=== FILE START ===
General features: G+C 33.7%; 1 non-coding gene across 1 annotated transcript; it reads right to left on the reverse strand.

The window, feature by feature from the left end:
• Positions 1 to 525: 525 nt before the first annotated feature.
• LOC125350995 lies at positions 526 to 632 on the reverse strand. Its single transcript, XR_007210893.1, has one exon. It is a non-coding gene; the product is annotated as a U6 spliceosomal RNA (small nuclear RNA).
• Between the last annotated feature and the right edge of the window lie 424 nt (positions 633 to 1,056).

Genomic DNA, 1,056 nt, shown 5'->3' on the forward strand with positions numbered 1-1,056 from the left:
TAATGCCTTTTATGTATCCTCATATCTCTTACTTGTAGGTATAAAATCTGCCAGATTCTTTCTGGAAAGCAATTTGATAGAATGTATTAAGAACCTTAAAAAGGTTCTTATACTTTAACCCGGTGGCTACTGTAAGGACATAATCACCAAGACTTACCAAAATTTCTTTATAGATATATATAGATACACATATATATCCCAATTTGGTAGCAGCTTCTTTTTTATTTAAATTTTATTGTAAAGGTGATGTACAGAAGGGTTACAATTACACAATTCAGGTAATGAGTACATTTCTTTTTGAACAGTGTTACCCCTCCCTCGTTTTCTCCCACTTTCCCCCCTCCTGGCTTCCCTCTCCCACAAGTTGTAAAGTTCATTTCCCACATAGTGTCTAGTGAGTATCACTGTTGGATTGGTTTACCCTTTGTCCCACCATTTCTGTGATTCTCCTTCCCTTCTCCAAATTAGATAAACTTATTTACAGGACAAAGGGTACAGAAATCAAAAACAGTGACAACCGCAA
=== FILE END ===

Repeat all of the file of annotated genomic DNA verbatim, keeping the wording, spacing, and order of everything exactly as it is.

General features: G+C 33.7%; 1 non-coding gene across 1 annotated transcript; it reads right to left on the reverse strand.

The window, feature by feature from the left end:
• Positions 1 to 525: 525 nt before the first annotated feature.
• LOC125350995 lies at positions 526 to 632 on the reverse strand. Its single transcript, XR_007210893.1, has one exon. It is a non-coding gene; the product is annotated as a U6 spliceosomal RNA (small nuclear RNA).
• Between the last annotated feature and the right edge of the window lie 424 nt (positions 633 to 1,056).

Genomic DNA, 1,056 nt, shown 5'->3' on the forward strand with positions numbered 1-1,056 from the left:
TAATGCCTTTTATGTATCCTCATATCTCTTACTTGTAGGTATAAAATCTGCCAGATTCTTTCTGGAAAGCAATTTGATAGAATGTATTAAGAACCTTAAAAAGGTTCTTATACTTTAACCCGGTGGCTACTGTAAGGACATAATCACCAAGACTTACCAAAATTTCTTTATAGATATATATAGATACACATATATATCCCAATTTGGTAGCAGCTTCTTTTTTATTTAAATTTTATTGTAAAGGTGATGTACAGAAGGGTTACAATTACACAATTCAGGTAATGAGTACATTTCTTTTTGAACAGTGTTACCCCTCCCTCGTTTTCTCCCACTTTCCCCCCTCCTGGCTTCCCTCTCCCACAAGTTGTAAAGTTCATTTCCCACATAGTGTCTAGTGAGTATCACTGTTGGATTGGTTTACCCTTTGTCCCACCATTTCTGTGATTCTCCTTCCCTTCTCCAAATTAGATAAACTTATTTACAGGACAAAGGGTACAGAAATCAAAAACAGTGACAACCGCAA